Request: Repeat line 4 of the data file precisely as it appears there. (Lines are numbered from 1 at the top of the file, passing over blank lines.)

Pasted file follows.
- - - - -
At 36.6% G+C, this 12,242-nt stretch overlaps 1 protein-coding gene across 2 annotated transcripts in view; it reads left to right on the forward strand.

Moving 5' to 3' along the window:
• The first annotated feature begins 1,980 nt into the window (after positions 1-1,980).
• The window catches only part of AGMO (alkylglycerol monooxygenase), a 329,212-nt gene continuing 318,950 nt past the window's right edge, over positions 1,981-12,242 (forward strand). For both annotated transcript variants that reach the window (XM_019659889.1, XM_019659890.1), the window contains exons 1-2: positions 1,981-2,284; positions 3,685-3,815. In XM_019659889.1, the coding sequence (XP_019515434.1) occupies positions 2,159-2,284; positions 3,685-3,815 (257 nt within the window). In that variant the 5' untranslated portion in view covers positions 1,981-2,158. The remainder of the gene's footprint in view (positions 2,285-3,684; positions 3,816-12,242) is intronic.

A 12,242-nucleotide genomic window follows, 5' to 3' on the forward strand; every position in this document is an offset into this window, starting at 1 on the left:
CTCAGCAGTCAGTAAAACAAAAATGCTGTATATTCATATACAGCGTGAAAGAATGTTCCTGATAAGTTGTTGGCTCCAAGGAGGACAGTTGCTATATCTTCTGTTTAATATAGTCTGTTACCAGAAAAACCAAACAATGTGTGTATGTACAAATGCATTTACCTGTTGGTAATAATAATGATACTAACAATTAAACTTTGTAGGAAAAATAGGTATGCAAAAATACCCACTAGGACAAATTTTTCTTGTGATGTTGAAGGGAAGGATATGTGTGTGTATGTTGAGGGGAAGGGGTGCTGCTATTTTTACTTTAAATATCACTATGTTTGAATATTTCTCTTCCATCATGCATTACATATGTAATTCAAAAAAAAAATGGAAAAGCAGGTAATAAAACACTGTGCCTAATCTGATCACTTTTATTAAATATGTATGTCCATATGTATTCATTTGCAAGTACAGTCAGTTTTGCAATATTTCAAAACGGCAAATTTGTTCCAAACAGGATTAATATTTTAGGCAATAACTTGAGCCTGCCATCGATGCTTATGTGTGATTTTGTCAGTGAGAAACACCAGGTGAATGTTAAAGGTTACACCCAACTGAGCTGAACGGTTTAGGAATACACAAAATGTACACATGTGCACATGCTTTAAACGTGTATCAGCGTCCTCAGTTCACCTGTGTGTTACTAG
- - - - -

• The window catches only part of AGMO (alkylglycerol monooxygenase), a 329,212-nt gene continuing 318,950 nt past the window's right edge, over positions 1,981-12,242 (forward strand). For both annotated transcript variants that reach the window (XM_019659889.1, XM_019659890.1), the window contains exons 1-2: positions 1,981-2,284; positions 3,685-3,815. In XM_019659889.1, the coding sequence (XP_019515434.1) occupies positions 2,159-2,284; positions 3,685-3,815 (257 nt within the window). In that variant the 5' untranslated portion in view covers positions 1,981-2,158. The remainder of the gene's footprint in view (positions 2,285-3,684; positions 3,816-12,242) is intronic.